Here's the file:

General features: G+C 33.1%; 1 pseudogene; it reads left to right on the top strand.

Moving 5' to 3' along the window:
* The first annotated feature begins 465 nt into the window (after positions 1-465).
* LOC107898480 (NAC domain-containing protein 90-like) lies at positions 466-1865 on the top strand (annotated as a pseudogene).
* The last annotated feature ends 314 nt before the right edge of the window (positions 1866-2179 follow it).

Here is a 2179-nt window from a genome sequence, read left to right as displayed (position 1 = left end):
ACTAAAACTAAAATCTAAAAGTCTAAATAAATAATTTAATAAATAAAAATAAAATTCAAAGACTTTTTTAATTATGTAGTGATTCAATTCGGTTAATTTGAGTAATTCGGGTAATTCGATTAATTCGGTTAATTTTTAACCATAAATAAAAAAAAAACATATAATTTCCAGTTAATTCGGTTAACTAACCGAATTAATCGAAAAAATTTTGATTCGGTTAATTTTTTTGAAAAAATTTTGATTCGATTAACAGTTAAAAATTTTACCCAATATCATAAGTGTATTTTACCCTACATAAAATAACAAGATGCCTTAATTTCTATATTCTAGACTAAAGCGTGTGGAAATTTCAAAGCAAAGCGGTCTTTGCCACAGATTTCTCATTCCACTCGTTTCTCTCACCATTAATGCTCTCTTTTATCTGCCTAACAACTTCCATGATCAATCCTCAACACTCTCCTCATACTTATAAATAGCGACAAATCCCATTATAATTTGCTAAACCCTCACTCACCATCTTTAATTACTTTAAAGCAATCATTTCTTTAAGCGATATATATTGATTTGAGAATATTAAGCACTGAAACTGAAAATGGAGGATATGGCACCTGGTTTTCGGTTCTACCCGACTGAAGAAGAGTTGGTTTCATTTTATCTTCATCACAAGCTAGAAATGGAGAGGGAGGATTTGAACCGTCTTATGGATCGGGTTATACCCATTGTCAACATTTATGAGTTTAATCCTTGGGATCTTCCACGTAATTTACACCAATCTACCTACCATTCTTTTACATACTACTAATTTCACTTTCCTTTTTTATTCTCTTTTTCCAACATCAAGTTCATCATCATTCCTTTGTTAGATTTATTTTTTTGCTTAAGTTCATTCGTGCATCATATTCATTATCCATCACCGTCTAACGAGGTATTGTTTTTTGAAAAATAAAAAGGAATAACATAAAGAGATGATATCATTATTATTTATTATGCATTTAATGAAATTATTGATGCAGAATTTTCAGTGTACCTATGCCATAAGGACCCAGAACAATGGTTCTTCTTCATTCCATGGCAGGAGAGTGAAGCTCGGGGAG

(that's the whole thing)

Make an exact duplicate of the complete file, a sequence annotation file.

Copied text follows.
General features: G+C 33.1%; 1 pseudogene; it reads left to right on the top strand.

Moving 5' to 3' along the window:
* The first annotated feature begins 465 nt into the window (after positions 1-465).
* LOC107898480 (NAC domain-containing protein 90-like) lies at positions 466-1865 on the top strand (annotated as a pseudogene).
* The last annotated feature ends 314 nt before the right edge of the window (positions 1866-2179 follow it).

Here is a 2179-nt window from a genome sequence, read left to right as displayed (position 1 = left end):
ACTAAAACTAAAATCTAAAAGTCTAAATAAATAATTTAATAAATAAAAATAAAATTCAAAGACTTTTTTAATTATGTAGTGATTCAATTCGGTTAATTTGAGTAATTCGGGTAATTCGATTAATTCGGTTAATTTTTAACCATAAATAAAAAAAAAACATATAATTTCCAGTTAATTCGGTTAACTAACCGAATTAATCGAAAAAATTTTGATTCGGTTAATTTTTTTGAAAAAATTTTGATTCGATTAACAGTTAAAAATTTTACCCAATATCATAAGTGTATTTTACCCTACATAAAATAACAAGATGCCTTAATTTCTATATTCTAGACTAAAGCGTGTGGAAATTTCAAAGCAAAGCGGTCTTTGCCACAGATTTCTCATTCCACTCGTTTCTCTCACCATTAATGCTCTCTTTTATCTGCCTAACAACTTCCATGATCAATCCTCAACACTCTCCTCATACTTATAAATAGCGACAAATCCCATTATAATTTGCTAAACCCTCACTCACCATCTTTAATTACTTTAAAGCAATCATTTCTTTAAGCGATATATATTGATTTGAGAATATTAAGCACTGAAACTGAAAATGGAGGATATGGCACCTGGTTTTCGGTTCTACCCGACTGAAGAAGAGTTGGTTTCATTTTATCTTCATCACAAGCTAGAAATGGAGAGGGAGGATTTGAACCGTCTTATGGATCGGGTTATACCCATTGTCAACATTTATGAGTTTAATCCTTGGGATCTTCCACGTAATTTACACCAATCTACCTACCATTCTTTTACATACTACTAATTTCACTTTCCTTTTTTATTCTCTTTTTCCAACATCAAGTTCATCATCATTCCTTTGTTAGATTTATTTTTTTGCTTAAGTTCATTCGTGCATCATATTCATTATCCATCACCGTCTAACGAGGTATTGTTTTTTGAAAAATAAAAAGGAATAACATAAAGAGATGATATCATTATTATTTATTATGCATTTAATGAAATTATTGATGCAGAATTTTCAGTGTACCTATGCCATAAGGACCCAGAACAATGGTTCTTCTTCATTCCATGGCAGGAGAGTGAAGCTCGGGGAG